Italian Grill

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From Mario Batali, superstar chef and author of Molto Italiano, comes the ultimate handbook on Italian grilling, which will become an instant must-have cookbook for home grillers. Easy to use and filled with simple recipes, Mario Batali's new grilling handbook takes the mystery out of making tasty, simple, smoky Italian food. In addition to the eighty recipes and the sixty full-color photographs, Italian Grill includes helpful information on different heat-source options, grilling techniques, and essential equipment. As in Molto Italiano, Batali's distinctive voice provides a historical and cultural perspective as well. Italian Grill features appetizers; pizza and flatbreads; fish and shellfish; poultry; meat; and vegetables. The delicious recipes include Fennel with Sambuca and Grapefruit; Guinea Hen Breasts with Rosemary and Pesto; Baby Octopus with Gigante Beans and Olive-Orange Vinaigrette; and Rosticciana, Italian-Style Ribs.


Judith Sutton
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Italian Grill
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The Legend vs. the Recipes

For some reason, foodies still love to talk about Mario Batali. Not the food, which would be understandable, but the man and the myth. He may have lost his Molto Mario program, but he hasn't lost his fascination.

Part of the fascination is the American story of a young man with no career who started as a dishwasher in a pizzeria restaurant and built a restaurant empire (14 of them currently), wrote bestselling cookbooks, inspired a bestselling semi-biography, left a lot of angry detractors in his considerable wake, and spawned a whole school of TV shows, cookware lines, and who knows what all.

Some of the appeal may lie in the size, exuberant confidence, and sheer Rabelaisian swagger of the man in a time of Apollonian chefs and food writers murmuring about simplicity and precise adjustment of flavors and the morality of their ingredients, the very Dionysian Batali may be providing balance and reminding us that all things, including simplicity, can be overdone, and that a little gluttony can be an awful lot of fun. In the midst of a groundswell of mindful, earnest, and sometimes humorless and joyless eating, Batali winks at us and says "Overindulge. Dive in head first. If you don't, one day you'll wish you had, you poor sucker."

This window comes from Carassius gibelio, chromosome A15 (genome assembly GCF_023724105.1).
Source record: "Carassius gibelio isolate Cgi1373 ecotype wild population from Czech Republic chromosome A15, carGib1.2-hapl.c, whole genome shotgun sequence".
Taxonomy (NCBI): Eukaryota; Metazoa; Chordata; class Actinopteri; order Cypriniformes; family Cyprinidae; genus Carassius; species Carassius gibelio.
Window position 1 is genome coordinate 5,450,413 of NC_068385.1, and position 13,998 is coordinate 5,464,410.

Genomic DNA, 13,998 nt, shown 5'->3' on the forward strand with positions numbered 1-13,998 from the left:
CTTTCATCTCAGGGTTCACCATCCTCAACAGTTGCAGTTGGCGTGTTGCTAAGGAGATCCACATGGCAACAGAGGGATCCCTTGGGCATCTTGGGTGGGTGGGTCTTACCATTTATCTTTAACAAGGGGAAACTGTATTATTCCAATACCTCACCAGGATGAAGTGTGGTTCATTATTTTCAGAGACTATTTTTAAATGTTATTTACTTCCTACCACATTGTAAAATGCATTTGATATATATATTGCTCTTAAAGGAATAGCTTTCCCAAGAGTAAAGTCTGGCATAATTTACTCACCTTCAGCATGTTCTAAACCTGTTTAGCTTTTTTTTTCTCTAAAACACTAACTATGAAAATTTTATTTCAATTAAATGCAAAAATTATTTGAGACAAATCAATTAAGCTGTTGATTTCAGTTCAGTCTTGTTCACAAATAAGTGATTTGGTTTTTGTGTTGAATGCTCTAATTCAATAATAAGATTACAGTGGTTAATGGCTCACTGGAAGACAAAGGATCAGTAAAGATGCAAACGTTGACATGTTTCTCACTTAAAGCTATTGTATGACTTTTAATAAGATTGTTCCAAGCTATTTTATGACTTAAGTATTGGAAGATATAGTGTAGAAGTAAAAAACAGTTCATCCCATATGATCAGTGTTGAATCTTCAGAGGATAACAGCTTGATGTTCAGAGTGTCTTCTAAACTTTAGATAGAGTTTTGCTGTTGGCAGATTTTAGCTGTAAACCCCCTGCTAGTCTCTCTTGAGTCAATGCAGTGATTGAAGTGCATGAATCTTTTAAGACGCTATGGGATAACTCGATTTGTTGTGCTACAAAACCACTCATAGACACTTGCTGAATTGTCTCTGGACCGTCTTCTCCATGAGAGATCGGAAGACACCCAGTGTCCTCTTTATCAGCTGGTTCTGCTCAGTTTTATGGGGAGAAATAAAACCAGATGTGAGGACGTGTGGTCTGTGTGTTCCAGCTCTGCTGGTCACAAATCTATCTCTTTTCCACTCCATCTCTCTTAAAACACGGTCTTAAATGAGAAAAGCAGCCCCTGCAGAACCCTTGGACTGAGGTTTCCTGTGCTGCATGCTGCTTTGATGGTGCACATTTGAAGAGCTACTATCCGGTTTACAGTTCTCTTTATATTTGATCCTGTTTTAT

For all the talk, there's something that seldom gets mentioned these days the man can cook. I have never seen his shows and wouldn't buy any kitchenware that had a chef's name blazoned across it, but I own all his books, for a simple reason: the recipes are generally good and they work. Unusual combinations of ingredients are not used for shock value, but because the flavors combine in an interesting way and do unexpected things for each other.  Supposedly chic ingredients like wild fennel pollen are used where the flavor makes sense, not thrown around randomly. Batali makes statements about the necessity of absolute simplicity in cooking, but the flavors that he produces are not simple, even when only two or three ingredients are combined in a straightforward way. For example, consider some recipes that I cooked from Italian Grill recently.  "Tuna like Fiorentina" is, by Batali's own admission, a piece of poetic license. The original dish involves a T-bone steak, not a fish, and no Tuscan would eat tuna rare. But with thick tuna steaks, great olive oil, and lashings of rosemary, salt, a touch of sugar, and pepper, he creates a dish that respects the form of simple cooking (only one main ingredient and a few seasonings) while gently mocking any notion of simplicity with its big, bold flavor. Overdone? Not at all, in my opinion. Tuna can be a big, bold fish.

Even bolder is his recipe for chicken alla diavola. Batali's version is seasoned to within an inch of its life with orange and lemon zest and juice, pimenton (both hot and sweet), and a whopping five tablespoons of hot red pepper flakes to season two small chickens. It was too hot for me as written, but with the pepper flakes reduced to a tamer two tablespoons, it was plenty hot and was delicious enough to leave more "pure and authentic" versions in the dust. 
Next, look at the recipe for Portobello mushrooms, which are grilled plainly, then marinated in a dressing of good olive oil, balsamic vinegar, and anchovy and served over lightly dressed arugula. Their meatiness is beautifully accentuated, but they remain a mushroom brought to its peak of flavor, not a dreary meat substitute.  The recipe for grilled onions combines beautifully charred red onion slices with a dressing of olive oil, balsamic vinegar, lemon thyme, and garlic to make a vegetable loaded with Mario's signature Big Taste.

That Big Taste can present you with a problem, and this is my only real caveat about the book: a meal assembled from it could get overdone in a hurry. Nearly all of the contorni have strong and pronounced flavors and may not take well to supportive roles. Give careful thought to harmonization of flavors, or you could end up with a meal that puts the "wretched" back in "wretched excess." Better yet, serve his main dishes with plainly grilled vegetables, and try a "small plates" meal of several contorni with plenty of crusty bread to absorb the impact. You are unlikely to regret it.

Recipe from the book: Mario Batali's Chicken alla Diavola


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